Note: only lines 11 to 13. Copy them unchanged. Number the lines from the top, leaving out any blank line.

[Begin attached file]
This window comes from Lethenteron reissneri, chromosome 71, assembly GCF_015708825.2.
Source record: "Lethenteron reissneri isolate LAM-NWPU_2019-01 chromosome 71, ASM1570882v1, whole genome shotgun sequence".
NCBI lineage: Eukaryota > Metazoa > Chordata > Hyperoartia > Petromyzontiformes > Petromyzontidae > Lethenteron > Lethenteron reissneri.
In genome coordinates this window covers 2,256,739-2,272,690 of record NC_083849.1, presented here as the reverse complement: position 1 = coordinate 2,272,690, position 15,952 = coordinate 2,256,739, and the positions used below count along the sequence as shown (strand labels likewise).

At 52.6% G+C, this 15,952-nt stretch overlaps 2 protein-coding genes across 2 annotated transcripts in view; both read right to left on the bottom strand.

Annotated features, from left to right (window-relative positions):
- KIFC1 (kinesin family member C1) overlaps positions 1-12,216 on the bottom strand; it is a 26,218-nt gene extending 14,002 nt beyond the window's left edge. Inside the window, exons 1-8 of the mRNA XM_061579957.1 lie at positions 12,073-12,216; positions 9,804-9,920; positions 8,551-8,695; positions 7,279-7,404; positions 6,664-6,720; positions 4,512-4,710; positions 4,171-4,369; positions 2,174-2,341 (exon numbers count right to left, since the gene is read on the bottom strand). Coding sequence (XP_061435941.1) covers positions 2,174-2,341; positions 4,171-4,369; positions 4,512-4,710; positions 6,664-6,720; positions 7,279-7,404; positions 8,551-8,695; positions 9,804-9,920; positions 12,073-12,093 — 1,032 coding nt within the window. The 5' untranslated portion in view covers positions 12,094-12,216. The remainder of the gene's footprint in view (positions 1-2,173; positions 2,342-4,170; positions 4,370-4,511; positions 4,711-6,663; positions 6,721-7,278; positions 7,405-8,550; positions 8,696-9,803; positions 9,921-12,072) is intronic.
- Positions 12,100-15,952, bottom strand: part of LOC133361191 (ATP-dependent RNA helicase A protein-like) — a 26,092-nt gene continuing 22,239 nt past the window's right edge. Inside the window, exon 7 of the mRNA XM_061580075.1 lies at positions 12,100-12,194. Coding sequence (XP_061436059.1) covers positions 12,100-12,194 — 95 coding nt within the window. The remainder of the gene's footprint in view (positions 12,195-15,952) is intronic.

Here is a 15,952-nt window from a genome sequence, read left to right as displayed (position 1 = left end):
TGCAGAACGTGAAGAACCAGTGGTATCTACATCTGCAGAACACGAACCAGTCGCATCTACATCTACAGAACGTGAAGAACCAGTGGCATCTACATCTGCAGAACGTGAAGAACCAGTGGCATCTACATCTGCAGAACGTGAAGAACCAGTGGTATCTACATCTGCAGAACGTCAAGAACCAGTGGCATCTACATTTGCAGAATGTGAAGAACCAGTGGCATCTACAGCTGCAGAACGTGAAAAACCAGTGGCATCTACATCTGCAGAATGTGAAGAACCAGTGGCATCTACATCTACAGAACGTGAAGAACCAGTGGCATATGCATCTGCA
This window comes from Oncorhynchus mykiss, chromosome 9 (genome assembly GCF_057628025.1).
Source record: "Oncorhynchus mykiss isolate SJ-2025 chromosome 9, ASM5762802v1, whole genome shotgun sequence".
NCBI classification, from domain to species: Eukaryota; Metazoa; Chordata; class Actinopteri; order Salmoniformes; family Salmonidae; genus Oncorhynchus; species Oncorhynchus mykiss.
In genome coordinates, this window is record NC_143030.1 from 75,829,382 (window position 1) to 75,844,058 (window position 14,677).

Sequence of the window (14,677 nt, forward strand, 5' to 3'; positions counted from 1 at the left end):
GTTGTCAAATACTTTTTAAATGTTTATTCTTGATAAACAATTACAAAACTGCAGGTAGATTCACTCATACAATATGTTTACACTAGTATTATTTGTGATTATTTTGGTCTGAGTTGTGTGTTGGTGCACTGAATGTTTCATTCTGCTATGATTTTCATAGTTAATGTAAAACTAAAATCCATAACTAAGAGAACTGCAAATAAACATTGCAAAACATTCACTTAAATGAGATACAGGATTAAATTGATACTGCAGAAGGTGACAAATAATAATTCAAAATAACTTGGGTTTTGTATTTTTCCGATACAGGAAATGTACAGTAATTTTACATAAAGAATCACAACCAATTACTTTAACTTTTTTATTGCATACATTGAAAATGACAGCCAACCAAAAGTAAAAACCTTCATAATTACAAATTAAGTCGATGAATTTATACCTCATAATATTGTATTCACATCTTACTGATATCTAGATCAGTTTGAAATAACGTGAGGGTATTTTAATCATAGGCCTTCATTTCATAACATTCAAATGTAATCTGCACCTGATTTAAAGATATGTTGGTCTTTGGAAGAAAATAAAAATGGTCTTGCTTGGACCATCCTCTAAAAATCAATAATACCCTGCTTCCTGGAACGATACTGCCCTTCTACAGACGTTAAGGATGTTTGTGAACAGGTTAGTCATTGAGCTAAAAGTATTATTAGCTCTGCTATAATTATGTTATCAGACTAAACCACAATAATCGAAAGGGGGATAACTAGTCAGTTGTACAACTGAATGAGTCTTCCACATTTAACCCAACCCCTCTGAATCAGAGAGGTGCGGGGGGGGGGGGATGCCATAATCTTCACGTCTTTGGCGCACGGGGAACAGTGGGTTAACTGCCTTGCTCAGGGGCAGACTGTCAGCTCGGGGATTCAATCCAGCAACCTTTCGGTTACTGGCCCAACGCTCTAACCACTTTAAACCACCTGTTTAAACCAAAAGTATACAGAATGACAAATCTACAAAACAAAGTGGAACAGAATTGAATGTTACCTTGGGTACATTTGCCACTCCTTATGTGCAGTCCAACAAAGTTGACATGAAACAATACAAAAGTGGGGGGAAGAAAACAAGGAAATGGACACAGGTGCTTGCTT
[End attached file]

This window comes from Oncorhynchus mykiss, chromosome 9 (genome assembly GCF_057628025.1).
Source record: "Oncorhynchus mykiss isolate SJ-2025 chromosome 9, ASM5762802v1, whole genome shotgun sequence".
NCBI classification, from domain to species: Eukaryota; Metazoa; Chordata; class Actinopteri; order Salmoniformes; family Salmonidae; genus Oncorhynchus; species Oncorhynchus mykiss.